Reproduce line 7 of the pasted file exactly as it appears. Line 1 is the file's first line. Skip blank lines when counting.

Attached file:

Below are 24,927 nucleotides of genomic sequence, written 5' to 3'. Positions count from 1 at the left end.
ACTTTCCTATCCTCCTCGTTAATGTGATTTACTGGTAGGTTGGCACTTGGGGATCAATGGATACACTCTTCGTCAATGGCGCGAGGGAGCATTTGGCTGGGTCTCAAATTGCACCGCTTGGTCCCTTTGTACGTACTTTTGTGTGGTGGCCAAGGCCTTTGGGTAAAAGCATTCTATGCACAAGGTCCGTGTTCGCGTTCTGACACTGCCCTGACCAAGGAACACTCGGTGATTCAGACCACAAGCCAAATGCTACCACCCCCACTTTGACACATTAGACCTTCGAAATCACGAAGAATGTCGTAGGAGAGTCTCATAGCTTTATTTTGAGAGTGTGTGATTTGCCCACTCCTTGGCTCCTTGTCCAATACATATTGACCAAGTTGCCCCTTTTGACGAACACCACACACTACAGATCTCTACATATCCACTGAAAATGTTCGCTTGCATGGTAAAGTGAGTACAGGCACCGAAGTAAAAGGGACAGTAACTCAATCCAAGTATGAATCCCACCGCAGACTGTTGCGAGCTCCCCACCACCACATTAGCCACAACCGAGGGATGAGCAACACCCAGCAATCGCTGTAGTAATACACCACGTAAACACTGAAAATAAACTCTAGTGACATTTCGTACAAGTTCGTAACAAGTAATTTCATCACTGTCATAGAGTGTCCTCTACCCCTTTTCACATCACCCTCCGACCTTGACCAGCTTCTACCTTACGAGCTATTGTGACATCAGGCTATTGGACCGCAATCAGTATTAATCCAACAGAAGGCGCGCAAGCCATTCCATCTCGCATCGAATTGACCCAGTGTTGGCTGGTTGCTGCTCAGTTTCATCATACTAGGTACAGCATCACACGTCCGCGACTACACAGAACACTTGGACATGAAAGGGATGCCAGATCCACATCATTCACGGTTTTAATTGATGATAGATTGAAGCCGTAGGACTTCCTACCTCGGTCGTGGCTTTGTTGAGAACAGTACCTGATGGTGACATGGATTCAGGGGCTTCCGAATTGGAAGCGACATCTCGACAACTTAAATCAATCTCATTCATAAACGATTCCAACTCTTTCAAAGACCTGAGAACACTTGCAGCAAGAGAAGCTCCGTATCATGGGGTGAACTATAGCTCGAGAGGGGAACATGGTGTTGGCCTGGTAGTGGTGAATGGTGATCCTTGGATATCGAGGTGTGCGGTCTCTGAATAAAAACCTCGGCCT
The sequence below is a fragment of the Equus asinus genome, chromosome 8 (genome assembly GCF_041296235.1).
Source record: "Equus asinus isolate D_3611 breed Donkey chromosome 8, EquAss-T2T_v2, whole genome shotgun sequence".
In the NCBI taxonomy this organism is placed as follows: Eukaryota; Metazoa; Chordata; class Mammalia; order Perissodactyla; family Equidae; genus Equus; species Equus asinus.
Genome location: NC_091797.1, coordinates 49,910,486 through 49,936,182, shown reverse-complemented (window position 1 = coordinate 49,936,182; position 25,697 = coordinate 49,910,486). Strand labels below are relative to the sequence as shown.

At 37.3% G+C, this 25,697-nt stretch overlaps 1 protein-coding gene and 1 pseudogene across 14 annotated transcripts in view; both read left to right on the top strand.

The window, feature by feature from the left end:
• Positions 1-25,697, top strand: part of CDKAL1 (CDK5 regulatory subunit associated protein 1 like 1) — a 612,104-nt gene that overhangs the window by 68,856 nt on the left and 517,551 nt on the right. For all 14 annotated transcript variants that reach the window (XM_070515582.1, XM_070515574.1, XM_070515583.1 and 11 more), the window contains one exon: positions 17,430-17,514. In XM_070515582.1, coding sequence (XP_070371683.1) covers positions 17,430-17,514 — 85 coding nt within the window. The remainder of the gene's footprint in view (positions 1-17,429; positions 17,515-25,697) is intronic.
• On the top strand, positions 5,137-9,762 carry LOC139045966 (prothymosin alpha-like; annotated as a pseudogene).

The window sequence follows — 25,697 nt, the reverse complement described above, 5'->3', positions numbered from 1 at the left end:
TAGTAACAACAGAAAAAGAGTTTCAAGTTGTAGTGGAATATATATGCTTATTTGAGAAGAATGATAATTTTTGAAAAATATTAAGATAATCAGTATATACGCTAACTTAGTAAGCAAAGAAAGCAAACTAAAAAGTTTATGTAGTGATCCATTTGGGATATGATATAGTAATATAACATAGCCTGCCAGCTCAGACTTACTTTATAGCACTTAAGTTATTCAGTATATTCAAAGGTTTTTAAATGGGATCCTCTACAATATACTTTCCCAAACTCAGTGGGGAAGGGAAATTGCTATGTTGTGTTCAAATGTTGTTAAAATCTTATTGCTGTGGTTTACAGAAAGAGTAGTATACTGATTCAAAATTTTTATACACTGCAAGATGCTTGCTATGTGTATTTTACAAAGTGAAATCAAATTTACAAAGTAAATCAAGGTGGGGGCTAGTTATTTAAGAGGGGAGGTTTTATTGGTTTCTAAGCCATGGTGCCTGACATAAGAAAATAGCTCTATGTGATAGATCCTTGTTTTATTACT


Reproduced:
At 37.3% G+C, this 25,697-nt stretch overlaps 1 protein-coding gene and 1 pseudogene across 14 annotated transcripts in view; both read left to right on the top strand.